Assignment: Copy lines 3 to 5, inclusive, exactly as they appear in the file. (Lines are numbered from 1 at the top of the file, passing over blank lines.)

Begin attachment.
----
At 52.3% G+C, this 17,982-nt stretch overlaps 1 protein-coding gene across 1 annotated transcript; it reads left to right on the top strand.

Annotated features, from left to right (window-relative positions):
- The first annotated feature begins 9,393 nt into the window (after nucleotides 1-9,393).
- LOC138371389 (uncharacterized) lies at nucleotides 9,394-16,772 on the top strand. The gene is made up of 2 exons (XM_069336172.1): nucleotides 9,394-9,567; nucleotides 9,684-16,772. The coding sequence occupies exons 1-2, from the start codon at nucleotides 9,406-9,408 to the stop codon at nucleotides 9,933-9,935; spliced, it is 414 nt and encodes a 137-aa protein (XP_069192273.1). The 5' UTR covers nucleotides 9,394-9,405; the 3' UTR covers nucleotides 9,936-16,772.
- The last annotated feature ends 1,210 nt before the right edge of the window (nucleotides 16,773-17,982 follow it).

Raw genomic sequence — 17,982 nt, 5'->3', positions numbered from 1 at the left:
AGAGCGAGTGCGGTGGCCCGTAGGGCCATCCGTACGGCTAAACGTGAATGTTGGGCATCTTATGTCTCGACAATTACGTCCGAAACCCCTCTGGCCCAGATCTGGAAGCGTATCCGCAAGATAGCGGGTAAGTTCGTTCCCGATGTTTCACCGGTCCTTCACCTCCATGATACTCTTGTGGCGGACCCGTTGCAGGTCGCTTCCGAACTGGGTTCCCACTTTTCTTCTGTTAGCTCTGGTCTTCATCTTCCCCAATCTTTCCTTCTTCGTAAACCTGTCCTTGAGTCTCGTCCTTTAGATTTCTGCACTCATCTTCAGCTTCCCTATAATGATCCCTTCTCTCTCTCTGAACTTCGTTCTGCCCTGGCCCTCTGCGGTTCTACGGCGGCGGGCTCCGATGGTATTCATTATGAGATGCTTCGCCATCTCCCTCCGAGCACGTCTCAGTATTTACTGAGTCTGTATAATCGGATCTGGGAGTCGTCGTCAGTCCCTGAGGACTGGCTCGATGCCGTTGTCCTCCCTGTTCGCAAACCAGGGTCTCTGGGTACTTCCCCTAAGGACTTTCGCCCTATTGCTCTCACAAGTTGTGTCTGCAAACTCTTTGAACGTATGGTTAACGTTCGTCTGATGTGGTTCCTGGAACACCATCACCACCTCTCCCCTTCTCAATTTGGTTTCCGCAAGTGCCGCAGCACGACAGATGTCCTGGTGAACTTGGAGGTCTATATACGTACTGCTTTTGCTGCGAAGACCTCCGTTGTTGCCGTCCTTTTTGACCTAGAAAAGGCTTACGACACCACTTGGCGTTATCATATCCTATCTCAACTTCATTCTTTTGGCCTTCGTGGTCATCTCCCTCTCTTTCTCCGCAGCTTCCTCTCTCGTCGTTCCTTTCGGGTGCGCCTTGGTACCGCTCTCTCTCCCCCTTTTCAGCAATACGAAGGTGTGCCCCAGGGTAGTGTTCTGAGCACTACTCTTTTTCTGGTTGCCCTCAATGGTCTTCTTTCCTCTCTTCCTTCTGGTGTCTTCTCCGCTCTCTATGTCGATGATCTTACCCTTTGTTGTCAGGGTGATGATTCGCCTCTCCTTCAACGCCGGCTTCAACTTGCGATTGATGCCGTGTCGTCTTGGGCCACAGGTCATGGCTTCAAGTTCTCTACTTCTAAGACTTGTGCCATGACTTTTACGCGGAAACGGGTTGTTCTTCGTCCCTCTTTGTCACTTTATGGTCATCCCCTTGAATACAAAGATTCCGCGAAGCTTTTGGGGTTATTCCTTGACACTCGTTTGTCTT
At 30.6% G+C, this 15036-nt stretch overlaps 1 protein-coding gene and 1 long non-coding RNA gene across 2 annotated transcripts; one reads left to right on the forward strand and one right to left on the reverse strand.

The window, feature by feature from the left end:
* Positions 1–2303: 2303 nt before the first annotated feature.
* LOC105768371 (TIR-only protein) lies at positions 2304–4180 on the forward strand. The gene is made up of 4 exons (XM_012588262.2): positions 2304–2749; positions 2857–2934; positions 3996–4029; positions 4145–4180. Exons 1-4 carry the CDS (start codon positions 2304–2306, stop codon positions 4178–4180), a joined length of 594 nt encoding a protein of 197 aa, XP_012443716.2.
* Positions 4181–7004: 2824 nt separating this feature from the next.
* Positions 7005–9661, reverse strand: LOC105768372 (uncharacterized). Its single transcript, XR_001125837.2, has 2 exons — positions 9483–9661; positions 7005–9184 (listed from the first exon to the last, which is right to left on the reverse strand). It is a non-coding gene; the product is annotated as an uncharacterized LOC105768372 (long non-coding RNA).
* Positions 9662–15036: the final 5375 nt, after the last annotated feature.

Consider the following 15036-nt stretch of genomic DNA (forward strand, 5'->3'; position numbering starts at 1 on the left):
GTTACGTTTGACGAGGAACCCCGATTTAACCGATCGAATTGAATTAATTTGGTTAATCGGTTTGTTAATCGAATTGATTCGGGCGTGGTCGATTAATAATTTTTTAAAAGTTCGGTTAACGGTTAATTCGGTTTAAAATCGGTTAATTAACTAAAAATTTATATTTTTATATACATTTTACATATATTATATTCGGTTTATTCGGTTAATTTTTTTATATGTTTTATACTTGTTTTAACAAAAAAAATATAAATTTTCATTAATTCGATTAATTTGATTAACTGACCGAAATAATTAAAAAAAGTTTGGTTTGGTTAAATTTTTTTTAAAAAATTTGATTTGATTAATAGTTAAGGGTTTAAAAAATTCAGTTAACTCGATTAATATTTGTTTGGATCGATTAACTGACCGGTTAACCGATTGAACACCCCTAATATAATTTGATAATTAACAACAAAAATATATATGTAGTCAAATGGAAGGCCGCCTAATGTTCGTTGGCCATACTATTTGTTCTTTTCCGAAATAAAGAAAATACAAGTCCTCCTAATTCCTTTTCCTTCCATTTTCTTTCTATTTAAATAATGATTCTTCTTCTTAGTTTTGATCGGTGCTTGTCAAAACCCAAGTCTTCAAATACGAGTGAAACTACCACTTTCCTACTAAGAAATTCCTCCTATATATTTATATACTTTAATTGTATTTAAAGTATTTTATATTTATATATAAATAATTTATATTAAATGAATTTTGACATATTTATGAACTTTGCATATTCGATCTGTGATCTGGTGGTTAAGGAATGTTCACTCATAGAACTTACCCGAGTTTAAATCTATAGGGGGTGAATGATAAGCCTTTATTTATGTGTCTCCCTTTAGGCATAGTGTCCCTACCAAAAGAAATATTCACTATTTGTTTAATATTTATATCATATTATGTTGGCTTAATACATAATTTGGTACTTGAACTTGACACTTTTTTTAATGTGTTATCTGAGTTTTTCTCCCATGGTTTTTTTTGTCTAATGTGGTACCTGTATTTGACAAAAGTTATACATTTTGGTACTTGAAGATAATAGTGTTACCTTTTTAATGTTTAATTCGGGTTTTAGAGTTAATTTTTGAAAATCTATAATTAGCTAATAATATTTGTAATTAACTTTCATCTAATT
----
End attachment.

- The first annotated feature begins 9,393 nt into the window (after nucleotides 1-9,393).
- LOC138371389 (uncharacterized) lies at nucleotides 9,394-16,772 on the top strand. The gene is made up of 2 exons (XM_069336172.1): nucleotides 9,394-9,567; nucleotides 9,684-16,772. The coding sequence occupies exons 1-2, from the start codon at nucleotides 9,406-9,408 to the stop codon at nucleotides 9,933-9,935; spliced, it is 414 nt and encodes a 137-aa protein (XP_069192273.1). The 5' UTR covers nucleotides 9,394-9,405; the 3' UTR covers nucleotides 9,936-16,772.
- The last annotated feature ends 1,210 nt before the right edge of the window (nucleotides 16,773-17,982 follow it).